My goal is to chronicle, as best I can, some of the many great experiences I had last week at FDIC-2010 in Indianapolis, Indiana. There’s so many of them flowing through my brain, some of them are short snippets while others I remember as full-length features, and I plan to present them accordingly.
My FDIC-2010 experience ranks up there with some of the greatest memories of my career and life. Full of laughs (my stomach still hurts), meeting good people (and John and Rhett too!), going on “adventures” together and most importantly, sharing the brotherhood that few other professions enjoy.
So, with the intent of eventually sharing all of these experiences, I thought I would start with the end of the trip instead of the beginning; for in the end, in a very unexpected way, the value of my trip to FDIC and the importance of my returning home became very apparent to me.
You’ll see why in just a little bit.
Following an adventurous ride to the airport on Saturday, April 24 — compliments of John Mitchell of www.firefighternetcast.com (one of my new BFFs!) — I boarded the plane from Indy to Baltimore. Arriving in Baltimore a few minutes early, I now faced a four-hour layover before returning home to Buffalo.
I deplaned and immediately set up shop in the Phillips Seafood Restaurant at BWI Airport. I chose a seat at the closest end of the continuous bench seat that ran around the perimeter of the restaurant, located right next to a power outlet for my laptop. Perfect.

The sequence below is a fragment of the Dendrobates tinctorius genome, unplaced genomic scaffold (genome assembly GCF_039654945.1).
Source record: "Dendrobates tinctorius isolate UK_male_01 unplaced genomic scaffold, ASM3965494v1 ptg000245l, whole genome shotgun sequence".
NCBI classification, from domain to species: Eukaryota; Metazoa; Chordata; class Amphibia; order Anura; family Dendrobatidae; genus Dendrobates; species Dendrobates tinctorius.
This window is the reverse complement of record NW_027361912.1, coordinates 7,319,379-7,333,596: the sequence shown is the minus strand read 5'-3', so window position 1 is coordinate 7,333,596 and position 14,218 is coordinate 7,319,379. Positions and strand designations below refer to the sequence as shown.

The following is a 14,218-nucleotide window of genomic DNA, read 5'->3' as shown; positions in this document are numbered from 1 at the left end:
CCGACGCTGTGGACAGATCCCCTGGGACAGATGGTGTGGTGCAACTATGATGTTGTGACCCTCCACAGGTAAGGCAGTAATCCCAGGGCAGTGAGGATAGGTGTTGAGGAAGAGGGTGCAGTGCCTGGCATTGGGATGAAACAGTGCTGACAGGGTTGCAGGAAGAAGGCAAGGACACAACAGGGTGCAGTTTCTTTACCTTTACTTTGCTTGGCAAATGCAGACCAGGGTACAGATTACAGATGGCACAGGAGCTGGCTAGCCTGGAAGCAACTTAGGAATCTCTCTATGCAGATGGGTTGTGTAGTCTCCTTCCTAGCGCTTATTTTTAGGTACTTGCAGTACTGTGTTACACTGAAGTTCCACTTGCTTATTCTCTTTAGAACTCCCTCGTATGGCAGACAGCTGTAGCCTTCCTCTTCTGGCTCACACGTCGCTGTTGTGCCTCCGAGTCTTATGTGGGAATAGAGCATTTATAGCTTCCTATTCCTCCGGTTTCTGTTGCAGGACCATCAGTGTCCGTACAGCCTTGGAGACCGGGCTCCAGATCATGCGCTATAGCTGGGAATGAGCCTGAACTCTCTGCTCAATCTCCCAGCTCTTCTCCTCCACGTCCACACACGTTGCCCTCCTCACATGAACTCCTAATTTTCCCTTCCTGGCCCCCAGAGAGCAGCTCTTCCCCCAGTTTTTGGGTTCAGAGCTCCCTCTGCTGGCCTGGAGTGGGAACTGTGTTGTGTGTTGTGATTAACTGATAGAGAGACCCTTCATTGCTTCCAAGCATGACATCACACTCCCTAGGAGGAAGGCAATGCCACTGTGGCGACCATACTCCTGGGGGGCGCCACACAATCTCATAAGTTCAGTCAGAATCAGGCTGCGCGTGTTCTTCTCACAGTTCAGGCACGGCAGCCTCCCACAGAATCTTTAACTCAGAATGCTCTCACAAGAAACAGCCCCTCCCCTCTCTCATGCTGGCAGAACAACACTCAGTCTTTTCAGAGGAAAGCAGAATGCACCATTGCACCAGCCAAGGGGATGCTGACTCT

For the next four long hours I felt like I was in a scene from “The Terminal” — the movie about an eastern immigrant stuck living in the airport with nowhere to go and unable to leave because he had no country to return to, and therefore no official citzenship anywhere.
There was a group of three women sitting at the table next to me when I sat down. After ordering a pop and a cup of crab soup I fired up my laptop and started to upload some of the photos and videos I took this week.
The women eventually finished their meal and left, assumably to catch their plane. A short while passed before another group of three sat down at the table next to me. It appeared to me from their conversations and interaction that the older couple was flying through Baltimore and was sitting with either a son or a close family friend who had met them at the airport to help pass the time away while they waited for their connecting flight.
All three of them ordered a drink and the woman, obviously in her sixties or older, was quite flattered when the waitress actually required each of them to show their IDs for proof of age. Everyone laughed. I chimed in that the waitress “just does that to get more tips.” Those folks were nice enough to watch my things so that I could take a bathroom break without having to pack up all my gear I had spread out all over the table.
I continued my photo downloading and uploading, Tweeting and Facebooking — much of it with the folks I had left behind in Indianapolis. It eventually came time for the couple at the table-next-door to board their plane and all three said goodbye to me and left the restaurant together.
Pacing my four-hour feeding foray, I ordered crab cakes simply to pass the time and satisfy my frequent craving for seafood. Growing up in a family of eight kids, our house rule was that the first one done eating had to start doing the dishes. I joke that I never did a dish in my life. Thus, I am an extremely slow eater, much to the dismay of those who dine with me — especially those I shared meals with in Indy.
Savoring every bite, I slowly ate the mini-crab cakes and washed them down with a cup of coffee in an effort to stay awake for fear of missing my plane.
A family of four sat down at the table next to me a short while later. The youngest boy walked between the tables and saddled up next to me on the cushioned bench seat. His butt was still sliding across the vinyl when he asked me: “What’s your name?”
I told him my name and he looked at me a bit strangely, a typical reaction from young children (and some adults). I asked him his name: “Ryan,” he answered loudly and clearly. His interrogation intensified from there.